Pierre Henry is a French composer, considered as one of the fathers of electroacoustic music. He started studying music at the age of seven and, at ten, he entered the Conservatoire National de Musique de Paris, where he studied the piano and percussions with Félix Passeronne, and attended the classes of composing with Nadia Boulanger and studied harmony with Olivier Messiaen.
In 1949 he meets Pierre Schaeffer at the RFT (Radiodiffusion-Télévision Française), with whom he composes the first work belonging to the category of the concrete music, the Symphonie pour un homme seul, mixing the piano with different sounds, from voices and breath to unidentified mouth noises and sounds of steps. Then, in 1951, Henry and Schaeffer write Orphée, the first “concrete opera”, presented at the Donaueschingen Festival in 1953. In the same years, Pierre Henry leads the works of the Research Group on Concrete Music (GRMC) of the RTF, and his musical conceptions, focusing on sounds recorded by the microphone, gradually prevail on electronic music. For his first independent project, Pierre Henry refers to his music as “electroacoustic”: the APSOME, the first independent recording studio in France, stands for “Processes Applications SOund in Electroacoustic Music.
From 1955 he meets Maurice Béjart, with whom he begins a collaboration culminating, in 1967, with the CD Jerks électroniques, a work originally composed for the Béjart’s choreography Messe pour le temps présent , that dominated the hit-parade of classical music for two years. This long collaboration with Maurice Bejart will not be exclusive, as other choreographers, such as Carolyn Carlson, Merce Cunningham, George Balanchine and Maguy Marin, will also bring in Pierre Henry for their work. Moreover, between 1963 and 1967 he composes almost entirely for ballets, films, stage works and CDs, defining himself as a filmmaker or a sculptor rather than a composer. That’s why in his journal Journal de mes sons he writes:
I never liked the notes. I need qualities, reports, forms, actions, characters, materials, units, movements [...]. It is impossible to work with notes. The notes are only good for composers.
Pierre Henry, Journal of my sons - Prefaces and manifest, Actes Sud, 2004.
In 1968, his electroacoustic experiments bring him to the production of Apocalypse de Jean, played for the first time at the Théâtre de la Musique and followed by a concert of twenty-six uninterrupted hours, which represents a major event in the history of music. Then, in the seventies, Pierre Henry continues working on the mixture of sounds, including animal sounds, but also excerpts from other musical works, stage works, films, and works in progress. In La dixième symphonie de Beethoven, for example, he mixes together some extracts from nine symphonies of the German composer.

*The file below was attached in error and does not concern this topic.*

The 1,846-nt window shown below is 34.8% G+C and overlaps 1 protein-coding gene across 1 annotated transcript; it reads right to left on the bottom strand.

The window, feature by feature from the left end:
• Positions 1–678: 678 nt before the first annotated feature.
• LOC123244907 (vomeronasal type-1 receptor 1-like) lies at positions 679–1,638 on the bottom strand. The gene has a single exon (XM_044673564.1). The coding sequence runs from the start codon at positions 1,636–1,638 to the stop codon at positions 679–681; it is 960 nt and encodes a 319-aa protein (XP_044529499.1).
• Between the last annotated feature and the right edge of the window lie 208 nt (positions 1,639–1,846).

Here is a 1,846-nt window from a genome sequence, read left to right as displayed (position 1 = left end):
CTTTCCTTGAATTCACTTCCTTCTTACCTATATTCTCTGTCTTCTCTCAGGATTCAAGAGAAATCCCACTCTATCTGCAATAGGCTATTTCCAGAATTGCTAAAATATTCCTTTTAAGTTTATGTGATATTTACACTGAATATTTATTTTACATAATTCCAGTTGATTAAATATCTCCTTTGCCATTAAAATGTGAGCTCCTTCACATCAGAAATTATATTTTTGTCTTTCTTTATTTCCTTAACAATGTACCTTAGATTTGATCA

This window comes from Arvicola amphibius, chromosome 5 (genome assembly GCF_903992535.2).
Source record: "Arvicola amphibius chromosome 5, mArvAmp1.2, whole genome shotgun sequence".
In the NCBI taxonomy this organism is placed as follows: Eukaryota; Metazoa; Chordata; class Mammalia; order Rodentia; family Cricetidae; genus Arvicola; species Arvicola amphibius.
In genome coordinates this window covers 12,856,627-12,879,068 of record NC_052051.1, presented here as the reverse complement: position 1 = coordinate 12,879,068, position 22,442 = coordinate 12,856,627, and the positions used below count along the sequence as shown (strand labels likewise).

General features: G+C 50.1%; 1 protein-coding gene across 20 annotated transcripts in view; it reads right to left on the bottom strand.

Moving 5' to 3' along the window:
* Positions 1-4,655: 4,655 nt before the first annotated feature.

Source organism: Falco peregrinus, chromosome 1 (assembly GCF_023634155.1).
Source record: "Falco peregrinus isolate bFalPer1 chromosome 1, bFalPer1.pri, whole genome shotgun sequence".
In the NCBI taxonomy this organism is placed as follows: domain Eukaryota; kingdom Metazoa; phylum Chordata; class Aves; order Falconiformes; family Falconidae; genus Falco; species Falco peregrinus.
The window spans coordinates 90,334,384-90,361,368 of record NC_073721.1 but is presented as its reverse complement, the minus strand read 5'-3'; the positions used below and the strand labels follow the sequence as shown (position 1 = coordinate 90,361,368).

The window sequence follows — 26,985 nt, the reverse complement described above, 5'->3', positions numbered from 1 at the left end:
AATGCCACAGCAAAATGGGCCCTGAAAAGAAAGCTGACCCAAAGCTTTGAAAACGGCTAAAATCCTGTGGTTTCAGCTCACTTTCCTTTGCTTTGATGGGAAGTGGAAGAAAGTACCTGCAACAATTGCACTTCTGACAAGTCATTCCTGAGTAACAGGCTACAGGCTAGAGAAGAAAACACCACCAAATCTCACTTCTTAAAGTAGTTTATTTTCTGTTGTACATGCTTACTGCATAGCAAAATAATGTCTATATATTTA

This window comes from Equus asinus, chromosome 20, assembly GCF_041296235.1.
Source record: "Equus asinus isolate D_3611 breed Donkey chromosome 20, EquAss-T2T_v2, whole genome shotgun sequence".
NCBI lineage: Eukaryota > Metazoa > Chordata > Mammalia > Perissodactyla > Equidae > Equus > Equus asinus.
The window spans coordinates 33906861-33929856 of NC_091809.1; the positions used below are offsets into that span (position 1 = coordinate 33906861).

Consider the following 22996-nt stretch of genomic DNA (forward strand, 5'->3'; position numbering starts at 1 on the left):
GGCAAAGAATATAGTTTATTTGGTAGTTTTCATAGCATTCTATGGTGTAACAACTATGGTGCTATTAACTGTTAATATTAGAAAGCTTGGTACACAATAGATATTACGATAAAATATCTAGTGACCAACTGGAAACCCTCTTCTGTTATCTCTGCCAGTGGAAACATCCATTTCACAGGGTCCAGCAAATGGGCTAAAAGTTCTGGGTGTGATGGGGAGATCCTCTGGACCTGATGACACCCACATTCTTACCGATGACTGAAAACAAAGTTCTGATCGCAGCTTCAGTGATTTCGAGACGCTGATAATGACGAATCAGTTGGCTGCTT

In the 1980s he works again on the radio, composing a series of radio works. In addition, in these same years, the research in electroacoustic music reaches important goals, notably through his Association SON/RE (Sound and Electroacoustic Research), for which he obtains the financial aid of the Ministry of Culture and the City of Paris.
Commissioned by the French government, he records Intérieur/extérieur, a CD containing the concert series "Pierre Henry chez lui" (At Pierre Henry’s) organized by the Festival d'Automne in Paris in 1996. On that occasion, the composer turn the concert into a true exhibition of his work place, with thousands of tapes containing the sounds he uses in his creations on the walls of his house. The CD is also available in a remix version titled Antagonismes IV.
A similar yet more ambitious project is the world-wide creation of "Paroxysms," a concert which, once again shows the composer at his home in Paris, surrounded by very exclusive visual creations. The distribution of the event starts from Tasmania, where the MONA FOMA (MOFO) 2012 – the Museum of Old and New Art (MONA) Festival of Music and Art – broadcasts it on giant screens, before the world-wide webcasting via the platform medici.tv.
Among the many awards that Pierre Henry received during his career, we cite the "Grand Prix National de la Musique" (1985), the "Grand Prix SACEM" (1987), the "Victoires de la Musique" (1988), the "Grand Prix de la Ville de Paris" (1995) and the "Grand Prix de la SACD" (1996). He also obtained the titles of "Officier de la Légion d'Honneur" (Officer of the Legion of Honor), "Commandeur des Arts et Lettres" (Chief of Arts and Letters) and "Officier de l'Ordre National du mérite" (Officer of the National Order of Merit).
All of his works is held by the Bibliothèque nationale de France